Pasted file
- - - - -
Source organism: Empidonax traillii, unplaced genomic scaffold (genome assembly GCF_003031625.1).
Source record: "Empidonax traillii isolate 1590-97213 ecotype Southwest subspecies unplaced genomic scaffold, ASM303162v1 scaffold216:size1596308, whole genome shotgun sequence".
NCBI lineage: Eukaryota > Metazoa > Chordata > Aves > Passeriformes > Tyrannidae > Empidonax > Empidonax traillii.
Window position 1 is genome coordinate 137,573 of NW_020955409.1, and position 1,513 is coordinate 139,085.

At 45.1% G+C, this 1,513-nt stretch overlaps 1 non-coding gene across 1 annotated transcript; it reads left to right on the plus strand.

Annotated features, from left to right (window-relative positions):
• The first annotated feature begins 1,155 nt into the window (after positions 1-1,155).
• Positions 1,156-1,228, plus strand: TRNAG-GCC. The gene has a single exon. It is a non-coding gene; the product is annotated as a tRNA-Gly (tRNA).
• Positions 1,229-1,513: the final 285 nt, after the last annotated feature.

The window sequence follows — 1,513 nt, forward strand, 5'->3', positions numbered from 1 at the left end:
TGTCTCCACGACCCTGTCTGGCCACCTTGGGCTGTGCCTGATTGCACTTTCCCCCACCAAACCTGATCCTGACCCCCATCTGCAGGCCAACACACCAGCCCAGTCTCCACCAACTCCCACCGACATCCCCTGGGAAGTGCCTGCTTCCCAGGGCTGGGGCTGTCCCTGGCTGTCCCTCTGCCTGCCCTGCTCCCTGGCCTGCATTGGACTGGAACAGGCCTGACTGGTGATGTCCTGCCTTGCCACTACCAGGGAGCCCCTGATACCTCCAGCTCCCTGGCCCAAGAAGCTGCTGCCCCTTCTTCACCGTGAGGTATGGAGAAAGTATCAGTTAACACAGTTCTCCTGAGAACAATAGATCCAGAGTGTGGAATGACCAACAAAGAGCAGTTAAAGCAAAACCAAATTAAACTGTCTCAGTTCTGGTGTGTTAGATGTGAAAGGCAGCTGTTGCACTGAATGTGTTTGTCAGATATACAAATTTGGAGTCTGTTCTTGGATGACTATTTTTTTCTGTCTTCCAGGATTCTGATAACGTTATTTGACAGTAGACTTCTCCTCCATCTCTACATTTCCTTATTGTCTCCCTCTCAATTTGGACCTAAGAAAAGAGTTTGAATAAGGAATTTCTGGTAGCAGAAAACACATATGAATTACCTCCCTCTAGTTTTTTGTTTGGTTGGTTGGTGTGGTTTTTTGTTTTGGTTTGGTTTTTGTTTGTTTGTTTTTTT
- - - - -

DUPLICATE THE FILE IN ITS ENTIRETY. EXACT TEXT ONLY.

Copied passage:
Source organism: Empidonax traillii, unplaced genomic scaffold (genome assembly GCF_003031625.1).
Source record: "Empidonax traillii isolate 1590-97213 ecotype Southwest subspecies unplaced genomic scaffold, ASM303162v1 scaffold216:size1596308, whole genome shotgun sequence".
NCBI lineage: Eukaryota > Metazoa > Chordata > Aves > Passeriformes > Tyrannidae > Empidonax > Empidonax traillii.
Window position 1 is genome coordinate 137,573 of NW_020955409.1, and position 1,513 is coordinate 139,085.

At 45.1% G+C, this 1,513-nt stretch overlaps 1 non-coding gene across 1 annotated transcript; it reads left to right on the plus strand.

Annotated features, from left to right (window-relative positions):
• The first annotated feature begins 1,155 nt into the window (after positions 1-1,155).
• Positions 1,156-1,228, plus strand: TRNAG-GCC. The gene has a single exon. It is a non-coding gene; the product is annotated as a tRNA-Gly (tRNA).
• Positions 1,229-1,513: the final 285 nt, after the last annotated feature.

The window sequence follows — 1,513 nt, forward strand, 5'->3', positions numbered from 1 at the left end:
TGTCTCCACGACCCTGTCTGGCCACCTTGGGCTGTGCCTGATTGCACTTTCCCCCACCAAACCTGATCCTGACCCCCATCTGCAGGCCAACACACCAGCCCAGTCTCCACCAACTCCCACCGACATCCCCTGGGAAGTGCCTGCTTCCCAGGGCTGGGGCTGTCCCTGGCTGTCCCTCTGCCTGCCCTGCTCCCTGGCCTGCATTGGACTGGAACAGGCCTGACTGGTGATGTCCTGCCTTGCCACTACCAGGGAGCCCCTGATACCTCCAGCTCCCTGGCCCAAGAAGCTGCTGCCCCTTCTTCACCGTGAGGTATGGAGAAAGTATCAGTTAACACAGTTCTCCTGAGAACAATAGATCCAGAGTGTGGAATGACCAACAAAGAGCAGTTAAAGCAAAACCAAATTAAACTGTCTCAGTTCTGGTGTGTTAGATGTGAAAGGCAGCTGTTGCACTGAATGTGTTTGTCAGATATACAAATTTGGAGTCTGTTCTTGGATGACTATTTTTTTCTGTCTTCCAGGATTCTGATAACGTTATTTGACAGTAGACTTCTCCTCCATCTCTACATTTCCTTATTGTCTCCCTCTCAATTTGGACCTAAGAAAAGAGTTTGAATAAGGAATTTCTGGTAGCAGAAAACACATATGAATTACCTCCCTCTAGTTTTTTGTTTGGTTGGTTGGTGTGGTTTTTTGTTTTGGTTTGGTTTTTGTTTGTTTGTTTTTTT